Hard News by Russell Brown

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Hard News: What rules are these?

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  • Brent Jackson,

    Hear, hear!

    Auckland • Since Nov 2006 • 615 posts Report Reply

  • Craig Ranapia,

    And that’s the rub for Lorde, or Bingle or others who complain about the media’s constant gaze. While there’s little question the 24/7 demands of the internet have raised the stakes, the fact remains that celebrities are famous because of the media – not despite it.

    These would be the same media outlets whose proprietors and editors would scream blue fucking murder (and rightly so) if Lorde hired her own pack of pap-smear stalkers to follow them and their families around. And isn’t it funny how media billionaire James Packer & Nine Network CEO David Gyngell didn’t just shrug their shoulder and say “well, it just goes with the territory of being a high profile media type” when their public fisticuffs went viral. I guess sauce for the celebrity goose most certainly isn’t sauce for the rich prick ganders.

    North Shore, Auckland • Since Nov 2006 • 12370 posts Report Reply

  • Nik Dirga,

    Famous people aren't allowed to have problems or whinge about anything that happens to them because they're FAMOUS! Don't we KNOW that?

    And rubbish like this is why I stopped picking up the SST

    Auckland • Since Jan 2009 • 25 posts Report Reply

  • nzlemming,

    I'm surprised people still read it. I don't even bother picking it up in a cafe anymore. Stupid Fairfax paper is stupid.

    But "Well, have a fucking chocolate fish." is going to be the line of the week! :-D

    Waikanae • Since Nov 2006 • 2932 posts Report Reply

  • Rich of Observationz,

    Maybe there should be an opt-out request protocol, whereby one can request to be no longer reported on as a public person. It would be easy to program publishing systems to block any article that mentions a person who has made such a request.

    To be fair, this should be for a five year minimum, so that people don't toggle themselves in and out of public status when they, for instance, have something to sell.

    Back in Wellington • Since Nov 2006 • 5550 posts Report Reply

  • Simon Grigg,

    For all Lorde’s talents – and they are many – it is the media that have propelled her into the living room of American and beyond and made her arguably the most famous NewZealander in the world right now.

    Fuck - seriously? I'd give substantially more credit to a) her own determination, b) Adam Holt, c) Bandcamp, d) net buzz.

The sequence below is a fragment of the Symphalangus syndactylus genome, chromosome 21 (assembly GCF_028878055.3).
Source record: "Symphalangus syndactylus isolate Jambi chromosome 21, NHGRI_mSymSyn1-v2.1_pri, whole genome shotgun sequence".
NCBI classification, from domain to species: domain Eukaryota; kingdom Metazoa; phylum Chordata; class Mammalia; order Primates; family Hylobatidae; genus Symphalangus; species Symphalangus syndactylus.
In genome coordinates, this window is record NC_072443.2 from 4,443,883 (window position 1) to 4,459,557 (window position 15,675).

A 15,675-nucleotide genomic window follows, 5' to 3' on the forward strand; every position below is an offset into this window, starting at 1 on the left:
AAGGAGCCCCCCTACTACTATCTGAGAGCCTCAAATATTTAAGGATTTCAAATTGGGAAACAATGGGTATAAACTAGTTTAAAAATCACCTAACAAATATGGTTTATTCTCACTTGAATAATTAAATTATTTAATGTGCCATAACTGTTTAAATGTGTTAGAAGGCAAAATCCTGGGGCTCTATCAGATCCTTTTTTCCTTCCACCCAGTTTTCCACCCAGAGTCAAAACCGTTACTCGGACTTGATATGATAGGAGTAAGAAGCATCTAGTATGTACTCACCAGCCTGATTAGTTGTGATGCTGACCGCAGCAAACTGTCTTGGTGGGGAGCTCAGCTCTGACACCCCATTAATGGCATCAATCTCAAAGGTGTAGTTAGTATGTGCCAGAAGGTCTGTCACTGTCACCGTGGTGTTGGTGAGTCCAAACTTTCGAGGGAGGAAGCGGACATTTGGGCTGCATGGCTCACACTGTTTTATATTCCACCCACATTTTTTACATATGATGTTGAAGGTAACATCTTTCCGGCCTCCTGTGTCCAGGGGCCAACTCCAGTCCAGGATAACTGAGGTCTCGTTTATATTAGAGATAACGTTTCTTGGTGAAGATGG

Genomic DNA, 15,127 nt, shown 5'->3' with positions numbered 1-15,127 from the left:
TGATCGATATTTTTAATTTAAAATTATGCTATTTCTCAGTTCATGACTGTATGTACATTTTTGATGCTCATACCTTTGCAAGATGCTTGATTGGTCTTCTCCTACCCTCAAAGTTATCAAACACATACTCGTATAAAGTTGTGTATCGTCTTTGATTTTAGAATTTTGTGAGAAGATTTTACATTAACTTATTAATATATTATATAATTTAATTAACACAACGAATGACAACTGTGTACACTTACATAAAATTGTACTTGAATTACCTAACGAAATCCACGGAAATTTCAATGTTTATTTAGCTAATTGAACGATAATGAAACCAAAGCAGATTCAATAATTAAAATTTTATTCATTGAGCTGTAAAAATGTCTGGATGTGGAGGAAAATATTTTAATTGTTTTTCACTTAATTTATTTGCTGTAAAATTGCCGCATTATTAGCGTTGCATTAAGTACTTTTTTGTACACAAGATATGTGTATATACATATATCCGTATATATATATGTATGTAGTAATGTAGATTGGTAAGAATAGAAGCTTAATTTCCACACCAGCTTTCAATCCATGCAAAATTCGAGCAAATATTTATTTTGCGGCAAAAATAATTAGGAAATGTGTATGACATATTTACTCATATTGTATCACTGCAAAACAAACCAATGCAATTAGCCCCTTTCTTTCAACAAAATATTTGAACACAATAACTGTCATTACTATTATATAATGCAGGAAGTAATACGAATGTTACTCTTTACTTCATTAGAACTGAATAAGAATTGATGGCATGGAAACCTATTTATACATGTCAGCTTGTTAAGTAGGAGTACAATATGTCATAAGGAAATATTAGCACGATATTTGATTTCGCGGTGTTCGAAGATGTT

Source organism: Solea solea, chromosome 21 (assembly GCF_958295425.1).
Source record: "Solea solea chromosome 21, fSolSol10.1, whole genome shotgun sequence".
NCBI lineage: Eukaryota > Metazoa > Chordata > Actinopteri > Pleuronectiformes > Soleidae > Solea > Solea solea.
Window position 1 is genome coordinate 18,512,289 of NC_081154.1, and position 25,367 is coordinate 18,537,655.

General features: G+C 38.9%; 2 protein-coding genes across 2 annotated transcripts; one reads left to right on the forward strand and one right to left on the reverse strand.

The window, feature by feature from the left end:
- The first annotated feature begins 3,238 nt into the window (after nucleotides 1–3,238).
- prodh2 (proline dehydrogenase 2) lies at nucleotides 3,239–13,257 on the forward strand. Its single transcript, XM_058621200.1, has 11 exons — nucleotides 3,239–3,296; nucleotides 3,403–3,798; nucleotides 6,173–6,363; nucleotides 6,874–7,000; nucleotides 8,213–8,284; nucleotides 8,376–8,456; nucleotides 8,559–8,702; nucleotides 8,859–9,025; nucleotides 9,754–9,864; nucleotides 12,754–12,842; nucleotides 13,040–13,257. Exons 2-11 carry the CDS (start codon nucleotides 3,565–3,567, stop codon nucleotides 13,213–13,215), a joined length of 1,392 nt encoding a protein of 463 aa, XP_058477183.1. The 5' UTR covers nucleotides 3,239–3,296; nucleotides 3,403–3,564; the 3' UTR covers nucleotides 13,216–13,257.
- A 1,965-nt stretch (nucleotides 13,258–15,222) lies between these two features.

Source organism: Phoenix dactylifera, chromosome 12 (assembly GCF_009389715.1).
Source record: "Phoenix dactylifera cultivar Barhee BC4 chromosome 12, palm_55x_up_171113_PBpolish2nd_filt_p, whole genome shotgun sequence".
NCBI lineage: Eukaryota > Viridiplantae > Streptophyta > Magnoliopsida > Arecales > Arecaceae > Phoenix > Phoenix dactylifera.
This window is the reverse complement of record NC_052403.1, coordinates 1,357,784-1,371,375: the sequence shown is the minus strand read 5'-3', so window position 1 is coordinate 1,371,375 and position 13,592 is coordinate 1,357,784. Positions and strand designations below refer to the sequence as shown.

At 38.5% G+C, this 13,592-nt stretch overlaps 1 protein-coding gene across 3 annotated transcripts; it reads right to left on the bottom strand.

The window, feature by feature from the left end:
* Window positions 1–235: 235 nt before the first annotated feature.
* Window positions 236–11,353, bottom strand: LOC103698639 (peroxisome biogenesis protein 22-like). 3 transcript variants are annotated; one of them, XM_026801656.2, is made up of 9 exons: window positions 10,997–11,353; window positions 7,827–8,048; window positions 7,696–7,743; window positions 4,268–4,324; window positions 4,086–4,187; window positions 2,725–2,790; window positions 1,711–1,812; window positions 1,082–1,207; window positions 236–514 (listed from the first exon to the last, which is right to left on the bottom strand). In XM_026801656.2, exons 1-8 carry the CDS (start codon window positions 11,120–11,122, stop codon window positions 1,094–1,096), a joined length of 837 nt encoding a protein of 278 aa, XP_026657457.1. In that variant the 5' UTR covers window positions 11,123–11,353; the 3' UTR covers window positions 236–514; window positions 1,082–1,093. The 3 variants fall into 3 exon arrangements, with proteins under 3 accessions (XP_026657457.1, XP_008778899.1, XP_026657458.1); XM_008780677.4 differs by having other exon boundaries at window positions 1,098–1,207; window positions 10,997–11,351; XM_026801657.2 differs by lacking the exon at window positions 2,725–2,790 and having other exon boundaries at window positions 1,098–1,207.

She was well on her way long before the SST or any such similar "media" bothered with her name. Two years ago I was in record company offices where her impending success was touted. As always, these people follow, they don't create.

    Just another klong... • Since Nov 2006 • 3283 posts Report Reply

  • Russell Brown, in reply to Simon Grigg,

    She was well on her way long before the SST or any such similar “media” bothered with her name. Two years ago I was in record company offices where her impending success was touted. As always, these people follow, they don’t create.

    Yes. There’s an undertone of “she couldn’t have done it without us” which is ludicrous. For months after she became a name, there was one Lorde interview (with Jim Pinckney in The Listener) and they were scarce for some time after that.

    Auckland • Since Nov 2006 • 22825 posts Report Reply

  • Craig Ranapia, in reply to Simon Grigg,

    Fuck - seriously? I'd give substantially more credit to a) her own determination, b) Adam Holt, c) Bandcamp, d) net buzz.

    And just to go really out there - perhaps Lorde interests the media because she comes over as an unaffected human being with a refreshingly low bullshit tolerance rather than a merchandizing-bot reading today's PR script?

    North Shore, Auckland • Since Nov 2006 • 12370 posts Report Reply

  • Miche Campbell,

    Lorde is a minor, for fuck's sake. That should be enough to keep the likes of Runting off her back.

    Dunedin • Since Feb 2011 • 79 posts Report Reply

  • Russell Brown, in reply to Rich of Observationz,

    To be fair, this should be for a five year minimum, so that people don’t toggle themselves in and out of public status when they, for instance, have something to sell.

    No. There is a material difference between doing interviews about your work and consenting to be followed around by a photographer.

    Auckland • Since Nov 2006 • 22825 posts Report Reply

  • John Edwards,

    As something of an update on Hosking v Runting, there's this, from Paul Weller http://www.theguardian.com/music/2014/apr/16/paul-weller-privacy-damages-children-photos-mail-online

    Herne Bay • Since May 2009 • 2 posts Report Reply

  • Bart Janssen,

    from the editorial

    it is the media that have propelled her into the living room of American and beyond

    Bull F***ing Shit.